City has neither the expertise nor the funds to replicate the work of existing agencies to address mental health issues

More about last week's CITCOM meeting

More about last week's CITCOM meeting

The same emotionally convoluted off-focus tone which caused Versagi Voice and bloggers on Patch's neutral coverage to use "waste of time" in their comments about such serious topics as depression, suicide, mental health, pit bulls, dangerous dog breeds has dominated published and private communication since last week's CITCOM meeting.

Suggest that the city has neither the expertise nor the funds to replicate the work of existing agencies to address mental health matters, and the response is personal attacks charging the commenter with caring more about mowing grass in city parks than about people. Not nearly as fierce and unbending are the counterattacks against people who would ban pit bulls and who neither share nor understand what seems a mindset which comes close to equating animals and humans.

The business of city government is government, not to stretch the meaning of "health and welfare" so much that it takes precious time away from addressing cops and firefighters and inspectors and engineers and treasurers and . . .

The Daily Tribune's Thursday edition carried an excellent overview by Catherine Kavanaugh, using the tragedy at Target Sports as its focus.

Those two agenda items aside, here’s what else occurred.

To begin with, not having the mayor read the announcements not only saves a few minutes, but gives WROK a chance to shine. Richard Wilson creatively and attractively scrolls the announcements on-screen before and after the meeting.

There were only a dozen speakers during Public Comment. Besides those who had been invited specifically to suggest city involvement in mental health matters, we heard: A friendly threat that the bicycles will be on Woodward en masse on Gran Fondo day, despite city rejection the race . . . A suggestion that the human rights ordinance is a moral issue and should be put on the ballot, not implemented legislatively at The Table . . . A plea not to pile shoveled snow on the Veterans Memorial . . . A reminder that each dog is an individual, so it is illogical to ban any specific breed . . . The Royal Oak Optimists donated a check for more than a couple thousand dollars to the city (My notes don't show if the check was earmarked for a specific purpose.)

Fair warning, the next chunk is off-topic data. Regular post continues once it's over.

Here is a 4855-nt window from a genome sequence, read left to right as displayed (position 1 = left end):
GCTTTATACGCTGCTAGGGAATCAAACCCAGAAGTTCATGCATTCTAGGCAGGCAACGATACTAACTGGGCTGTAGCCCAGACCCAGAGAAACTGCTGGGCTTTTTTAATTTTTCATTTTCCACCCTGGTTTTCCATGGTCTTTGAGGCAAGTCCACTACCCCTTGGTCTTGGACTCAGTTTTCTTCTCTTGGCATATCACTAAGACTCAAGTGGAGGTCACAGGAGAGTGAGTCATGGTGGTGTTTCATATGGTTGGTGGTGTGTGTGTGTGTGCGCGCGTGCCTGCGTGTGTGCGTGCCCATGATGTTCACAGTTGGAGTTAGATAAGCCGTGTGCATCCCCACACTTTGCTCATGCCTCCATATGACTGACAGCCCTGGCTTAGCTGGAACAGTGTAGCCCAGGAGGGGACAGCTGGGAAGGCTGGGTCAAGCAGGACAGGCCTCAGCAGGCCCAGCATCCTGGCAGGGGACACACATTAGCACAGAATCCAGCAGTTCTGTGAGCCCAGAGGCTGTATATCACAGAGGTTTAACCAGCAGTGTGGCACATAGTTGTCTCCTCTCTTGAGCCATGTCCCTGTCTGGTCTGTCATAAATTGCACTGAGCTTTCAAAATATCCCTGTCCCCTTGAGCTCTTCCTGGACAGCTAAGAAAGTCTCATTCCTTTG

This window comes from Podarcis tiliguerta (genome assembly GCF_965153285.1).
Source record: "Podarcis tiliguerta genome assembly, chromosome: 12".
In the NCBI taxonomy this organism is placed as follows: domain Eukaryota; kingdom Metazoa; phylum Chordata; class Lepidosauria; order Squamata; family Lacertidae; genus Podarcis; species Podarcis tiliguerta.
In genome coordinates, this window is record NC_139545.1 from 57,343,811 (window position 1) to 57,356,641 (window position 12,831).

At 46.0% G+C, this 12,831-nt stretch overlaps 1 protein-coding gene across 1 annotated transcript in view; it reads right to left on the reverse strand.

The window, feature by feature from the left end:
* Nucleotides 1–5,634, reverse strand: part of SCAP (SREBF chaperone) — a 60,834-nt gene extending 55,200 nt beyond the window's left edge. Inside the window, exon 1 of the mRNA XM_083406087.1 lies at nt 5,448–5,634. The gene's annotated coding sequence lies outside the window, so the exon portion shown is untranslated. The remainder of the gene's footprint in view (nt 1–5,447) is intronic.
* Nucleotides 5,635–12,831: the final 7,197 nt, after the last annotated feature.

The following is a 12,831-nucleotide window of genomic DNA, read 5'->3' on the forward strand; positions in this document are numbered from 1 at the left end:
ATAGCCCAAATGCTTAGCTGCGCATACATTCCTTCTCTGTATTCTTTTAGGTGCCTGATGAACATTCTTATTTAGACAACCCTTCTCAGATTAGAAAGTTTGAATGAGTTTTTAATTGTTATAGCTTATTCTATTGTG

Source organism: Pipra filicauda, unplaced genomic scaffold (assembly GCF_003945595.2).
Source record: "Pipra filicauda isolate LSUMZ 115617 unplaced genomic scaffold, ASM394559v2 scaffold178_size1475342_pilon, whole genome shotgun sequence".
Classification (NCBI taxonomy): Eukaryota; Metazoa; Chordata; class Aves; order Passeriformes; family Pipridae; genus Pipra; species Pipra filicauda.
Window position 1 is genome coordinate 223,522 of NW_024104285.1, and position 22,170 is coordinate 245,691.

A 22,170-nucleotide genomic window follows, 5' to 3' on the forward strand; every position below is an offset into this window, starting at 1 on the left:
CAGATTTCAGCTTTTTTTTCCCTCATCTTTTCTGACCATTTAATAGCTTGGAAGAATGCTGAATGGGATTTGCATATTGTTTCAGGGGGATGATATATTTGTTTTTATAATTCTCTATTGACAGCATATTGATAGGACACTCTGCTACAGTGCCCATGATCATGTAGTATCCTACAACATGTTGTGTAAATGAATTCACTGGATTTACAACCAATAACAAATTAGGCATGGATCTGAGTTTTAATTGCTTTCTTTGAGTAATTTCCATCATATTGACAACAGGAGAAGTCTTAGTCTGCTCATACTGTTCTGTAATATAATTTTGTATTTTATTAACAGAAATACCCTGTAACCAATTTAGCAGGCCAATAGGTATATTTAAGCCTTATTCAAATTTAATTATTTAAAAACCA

Other agenda items:

  • Apparently holders of a Bistro license seem to be moving toward wanting to change their Plan of Operation so it is more like that of a bar/restaurant. The request to serve food after midnight comes across as a first step.
  • Improve implementation of online registration for Recreation and Senior Center programs.
  • Consider rezoning of a portion of Eleven Mile Road to allow a new development.
  • Settled a legal matter re preventing a foreclosure which would have deprived the city of some money.
  • Dealt with a Dream Cruise concession agreement in Memorial Park.
  • By showing the commissioners all seven of the RFPs concerned with developing a brand for Royal Oak, the Administration confirmed that it had made the right choice. (I know, I know. Why are we spending $20,000 on branding? "Because you suckers passed the millage," a handful of readers tell me.)

Unexciting as they may be for most of us, the bulleted items are the real business of local government.

Frank Versagi is the editor of Versagi Voice.


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Happy Jack February 14, 2013 at 04:57 PM
Did you hear about the buff blind squirrel that walked into the Royal Oak bar with his seeing eye dog? The blind squirrel starting swinging his seeing eye dog over his head in a circle like a lasso. The bartender said to the blind squirrel, "What the heck are you doing?" The blind squirrel replied, "Just looking around."


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